H.P. Lovecraft, in my opinion, is both one of the greatest writers to ever live but also one of the most controversial people to live as well. Born and raised in Providence, Rhode Island, he lived there for much if not all his life. Since he rarely left home, it is reasonable to conclude that this was why Lovecraft was afraid of almost everything. He was afraid of the unknown and has been described as a racist, homophobe, and xenophobe, amongst many, many other things. The one thing it seems he wasn’t afraid of was white, middle-class, educated, well-to-do folk like those who are often the protagonists of his novels. They also almost solely take place in or around Arkham, a town in New England that is predominately white, and around the ‘famed’ Miskatonic University, which is described as being as prestigious and exclusive as Harvard. Furthermore, the actual creatures that the make can sometimes be seen as analogous for racism or xenophobia towards another race. Stories like The Shadow Over Innsmouth when it comes to the most direct form of analogies. However, when it comes to other things, most of his monsters are entirely based in the unknown and the unknowing because Lovecraft was afraid of just about everything, especially things he didn’t understand, which in this case applied to the entirety of anything outside of New England.
Lovecraft’s most infamous story is without a doubt the Call of Cthulhu, which details the story of man going through the notes of his deceased uncle which eventually leads to the discovery of an eldritch old god lying dormant beneath the remnants of a civilization. While this story is full of plenty of early 20th century racism, none of the actual monsters draw on that. The eldritch old god, Cthulhu, is depicted as this creature that is so horrifying that the people who see it are driven to insanity at the mere sight of it, if they aren’t eaten by it first. This theme of things being so horrifying that they drive you insane is very common in Lovecraft’s writings. It’s something that commonly permeates into adaptations around his mythos, especially in games. Almost every Lovecraft based game I have come across in some way incorporates an insanity system into the game. This insanity always makes the game harder and is usually equated to being the death of a character, since they are driven so insane, they can no longer function as part of normal society. It is this aspect of Lovecraft, the horrifying and the deranged, that make it so hard to adapt into fiction.
Capturing the abject fear and horror that is intertwined into Lovecraft’s narrative is something that adaptations have struggled with for decades. Games seem to be the only medium able to properly convey this horror through a mix of game mechanics and unconventional storytelling that is not suited to cinema. When we watched clips from the Color Out of Space adaptation, it was startlingly clear that these directors were struggling for a proper solution to how to represent something that is so horrifying and capable of driving people to insanity. Apparently, in 2 out of the 3, it was to turn the color into this blinding shade of hot pink which is somehow an improvement on the option the 3rd adaptation took which was to just equate it to nuclear radiation and boil the color down to being a more-complicated version of uranium. Neither of these options quite encapsulate the actual horror of Color Out of Space: the horror of the unknowing. Because the audience can see the color, we can thus rationalize it and then explain it. Even more so, looking at it doesn’t drive them to insanity or shock as it often does with characters in Lovecraft’s story. In doing so, it takes away the most horrifying element of Lovecraft: the unexplainability of the unknown.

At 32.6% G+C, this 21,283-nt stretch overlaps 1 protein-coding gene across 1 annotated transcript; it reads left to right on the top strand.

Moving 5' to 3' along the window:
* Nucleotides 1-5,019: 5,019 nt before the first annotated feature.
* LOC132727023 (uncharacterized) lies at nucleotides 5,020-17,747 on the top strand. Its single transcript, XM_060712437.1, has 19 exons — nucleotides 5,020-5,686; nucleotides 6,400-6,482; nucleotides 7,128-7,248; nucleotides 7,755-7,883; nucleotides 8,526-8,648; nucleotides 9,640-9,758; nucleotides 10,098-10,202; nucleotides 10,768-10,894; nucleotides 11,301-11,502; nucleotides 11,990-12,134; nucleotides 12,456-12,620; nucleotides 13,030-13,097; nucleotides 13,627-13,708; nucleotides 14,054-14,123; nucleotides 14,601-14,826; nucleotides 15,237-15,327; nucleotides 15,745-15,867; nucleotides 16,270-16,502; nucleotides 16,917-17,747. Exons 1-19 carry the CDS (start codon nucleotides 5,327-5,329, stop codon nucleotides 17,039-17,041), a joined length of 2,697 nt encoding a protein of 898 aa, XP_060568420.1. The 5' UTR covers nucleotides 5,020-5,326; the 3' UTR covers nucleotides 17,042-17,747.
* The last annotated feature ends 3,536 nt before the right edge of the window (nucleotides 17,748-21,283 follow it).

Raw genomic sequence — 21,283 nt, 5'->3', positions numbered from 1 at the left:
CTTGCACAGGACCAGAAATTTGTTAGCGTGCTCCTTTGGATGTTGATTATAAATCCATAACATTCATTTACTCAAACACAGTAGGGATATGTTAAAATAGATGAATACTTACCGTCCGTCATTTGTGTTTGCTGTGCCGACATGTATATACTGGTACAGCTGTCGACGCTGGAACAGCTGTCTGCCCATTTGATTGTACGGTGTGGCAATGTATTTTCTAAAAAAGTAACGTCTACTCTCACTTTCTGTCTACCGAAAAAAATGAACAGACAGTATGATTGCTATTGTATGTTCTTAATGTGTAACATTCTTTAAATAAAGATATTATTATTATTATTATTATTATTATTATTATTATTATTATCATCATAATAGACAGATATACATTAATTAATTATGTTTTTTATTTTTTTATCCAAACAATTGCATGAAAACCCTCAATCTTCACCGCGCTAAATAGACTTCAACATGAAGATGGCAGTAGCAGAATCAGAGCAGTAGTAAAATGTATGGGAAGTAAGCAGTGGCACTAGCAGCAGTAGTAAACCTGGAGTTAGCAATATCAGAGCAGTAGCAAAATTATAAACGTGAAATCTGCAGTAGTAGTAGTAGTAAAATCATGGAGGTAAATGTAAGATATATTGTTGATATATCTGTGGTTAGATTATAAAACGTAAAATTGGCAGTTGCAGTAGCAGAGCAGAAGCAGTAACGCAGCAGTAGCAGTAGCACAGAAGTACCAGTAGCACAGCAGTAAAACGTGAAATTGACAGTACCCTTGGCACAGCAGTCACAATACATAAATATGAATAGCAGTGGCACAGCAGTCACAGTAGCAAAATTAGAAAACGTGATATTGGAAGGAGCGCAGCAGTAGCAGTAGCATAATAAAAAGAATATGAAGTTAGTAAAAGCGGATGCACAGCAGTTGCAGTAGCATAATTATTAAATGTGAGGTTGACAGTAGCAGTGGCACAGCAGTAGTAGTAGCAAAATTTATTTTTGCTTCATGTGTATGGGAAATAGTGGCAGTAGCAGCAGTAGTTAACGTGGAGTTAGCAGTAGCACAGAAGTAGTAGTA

I think that this inability of cinema to properly capture the horror of Lovecraft is why certain stories like the Call of Cthulhu and the Shadows Over Innsmouth haven’t been adapted as much. Stories like Color Out of Space only need the color to be adapted while other stories require the actual monster be adapted well and if it’s not, it won’t have that same horrifying effect as it did in the book. It is the horror of Lovecraft and his ability to craft his many many fears into horrifying monsters and stories that make him such a great writer. If an adaptation isn’t able to properly capture that, then it’s doomed to fail. This is why games have such an edge over cinema in terms of adaptation, especially tabletop games that don’t require you to physically see the monster in question. It leaves the horrifying nature up to your imagination. In my opinion, the best way to sell the horror of Lovecraft is to keep the horror out of sight until the very last moment. And then, when their guard is down, strike in one single horrifying instant that the viewer will never forget.